"That money comes from somewhere," Mullen said. "They're less able to provide for their families. It's an addiction not unlike drugs."
In a bookmaking operation where people are betting -- and often losing thousands of dollars -- a bookie would need to ensure he could collect debts in order to remain profitable.
In the Hollywood legend of backroom sports books, there is usually muscle behind the bookie to ensure debts are paid. Mullen said so far there is no indication that Phillips, Bordinaro nor Engel threatened to break anybody's thumbs.
"We haven't had anybody come forward to volunteer that kind of information," Mullen said. "That's one of the things we will be asking as we identify people on that list, but at this point it's undetermined how they were collecting debts. Hopefully, we'll be able to determine some of that between reviewing data and conducting interviews."
Also as-yet-undetermined is if people outside New York were placing bets with the alleged Batavia bookies.
If such bets are uncovered -- or if it turns out the alleged bookies were keeping out-of-state bank accounts -- the information will be turned over to federal authorities, Mullen said.
For gamblers who might be nervous about the investigation, it's not illegal in New York to place bets.
It's not even against to the law to accept a bet, if you're not profiting from the transaction (taking a rake, charging a vig, etc.). It's only illegal to run a gambling operation as a profit-making enterprise.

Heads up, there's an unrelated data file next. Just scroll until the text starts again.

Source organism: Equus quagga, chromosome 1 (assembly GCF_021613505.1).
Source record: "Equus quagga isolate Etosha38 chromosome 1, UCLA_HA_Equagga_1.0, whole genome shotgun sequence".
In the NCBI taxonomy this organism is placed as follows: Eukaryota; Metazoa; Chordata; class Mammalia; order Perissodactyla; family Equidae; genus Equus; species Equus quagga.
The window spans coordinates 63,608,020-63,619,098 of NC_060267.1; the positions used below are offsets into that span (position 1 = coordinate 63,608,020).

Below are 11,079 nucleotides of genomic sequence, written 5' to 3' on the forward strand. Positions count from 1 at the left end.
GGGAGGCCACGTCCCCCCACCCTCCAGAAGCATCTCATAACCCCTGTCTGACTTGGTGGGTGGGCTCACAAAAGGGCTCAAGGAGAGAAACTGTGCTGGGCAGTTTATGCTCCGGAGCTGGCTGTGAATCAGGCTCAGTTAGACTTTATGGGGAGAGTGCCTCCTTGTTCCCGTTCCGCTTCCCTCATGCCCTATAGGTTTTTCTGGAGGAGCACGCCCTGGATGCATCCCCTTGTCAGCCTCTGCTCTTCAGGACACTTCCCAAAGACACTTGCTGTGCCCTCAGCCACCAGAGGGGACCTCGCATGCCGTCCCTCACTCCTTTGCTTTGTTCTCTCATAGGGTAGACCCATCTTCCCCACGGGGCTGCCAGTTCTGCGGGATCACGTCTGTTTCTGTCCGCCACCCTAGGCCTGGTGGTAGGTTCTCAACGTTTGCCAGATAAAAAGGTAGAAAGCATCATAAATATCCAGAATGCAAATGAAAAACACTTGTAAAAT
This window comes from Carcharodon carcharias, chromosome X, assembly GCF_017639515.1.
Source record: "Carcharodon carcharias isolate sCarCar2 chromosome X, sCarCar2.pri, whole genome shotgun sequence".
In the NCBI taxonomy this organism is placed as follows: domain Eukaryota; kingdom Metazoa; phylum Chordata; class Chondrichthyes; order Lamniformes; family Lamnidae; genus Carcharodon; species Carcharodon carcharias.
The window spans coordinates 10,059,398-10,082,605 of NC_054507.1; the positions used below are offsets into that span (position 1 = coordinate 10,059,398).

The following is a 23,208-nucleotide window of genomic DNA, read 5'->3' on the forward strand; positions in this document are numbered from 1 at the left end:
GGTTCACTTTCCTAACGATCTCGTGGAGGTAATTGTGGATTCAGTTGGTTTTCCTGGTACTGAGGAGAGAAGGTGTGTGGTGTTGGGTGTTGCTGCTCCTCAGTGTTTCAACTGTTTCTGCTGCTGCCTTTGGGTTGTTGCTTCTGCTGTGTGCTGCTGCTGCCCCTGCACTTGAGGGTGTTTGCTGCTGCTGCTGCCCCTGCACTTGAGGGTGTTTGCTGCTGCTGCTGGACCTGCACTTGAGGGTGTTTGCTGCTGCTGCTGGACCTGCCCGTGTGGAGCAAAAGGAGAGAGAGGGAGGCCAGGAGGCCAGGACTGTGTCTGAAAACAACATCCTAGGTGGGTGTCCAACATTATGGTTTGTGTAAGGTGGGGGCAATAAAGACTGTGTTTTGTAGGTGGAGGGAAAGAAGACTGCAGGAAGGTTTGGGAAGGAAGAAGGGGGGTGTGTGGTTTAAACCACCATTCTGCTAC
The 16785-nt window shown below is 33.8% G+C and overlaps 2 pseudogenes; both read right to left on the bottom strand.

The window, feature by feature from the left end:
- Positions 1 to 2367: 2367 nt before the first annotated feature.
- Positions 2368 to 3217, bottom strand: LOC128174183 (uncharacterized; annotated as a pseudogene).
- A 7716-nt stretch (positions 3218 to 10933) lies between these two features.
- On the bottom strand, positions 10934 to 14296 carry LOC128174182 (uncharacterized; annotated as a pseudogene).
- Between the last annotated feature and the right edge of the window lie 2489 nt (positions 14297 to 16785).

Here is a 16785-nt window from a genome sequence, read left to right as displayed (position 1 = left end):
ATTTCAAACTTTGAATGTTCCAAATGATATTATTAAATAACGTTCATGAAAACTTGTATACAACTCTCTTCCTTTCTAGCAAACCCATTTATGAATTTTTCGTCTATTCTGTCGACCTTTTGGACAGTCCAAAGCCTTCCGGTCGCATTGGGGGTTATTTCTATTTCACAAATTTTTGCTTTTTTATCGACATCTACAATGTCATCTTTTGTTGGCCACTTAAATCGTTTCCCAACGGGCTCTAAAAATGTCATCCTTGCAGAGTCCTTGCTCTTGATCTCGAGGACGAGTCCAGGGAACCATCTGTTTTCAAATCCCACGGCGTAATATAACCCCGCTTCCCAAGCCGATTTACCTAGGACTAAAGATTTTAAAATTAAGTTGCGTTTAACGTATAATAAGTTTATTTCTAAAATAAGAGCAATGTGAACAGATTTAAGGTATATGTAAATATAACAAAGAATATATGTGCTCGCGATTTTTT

"You're really running a business and there’s a lot of implications to that -- above and beyond what the New York State penal law says as far as reporting your income or paying traxes or not paying taxes," Mullen said.
At the press conference Friday, Mullen -- a volunteer firefighter with the Town of Batavia -- was clearly concerned about the impact this investigation might have on the City of Batavia Fire Department.
"Through my contact with Chief (Jim) Maxwell and the firefighters there, this is not a distraction to them," Mullen said. "They are an extremely well-trained, professional group of people and it is a well-run department. They are professionals who are above the conduct of any one or two individuals in the department."
As a public service employee, he's also bothered by what he perceives as a break in public trust by the suspects.
"When you accept a job as a public servant, especially in the sector of public safety, I think you're held to a higher standard," Mullen said. "The pay and benefits that go along with those jobs -- jobs that are obviously involved in helping people to protect life and property -- your work focus should be on work and not occupied by illegal activities."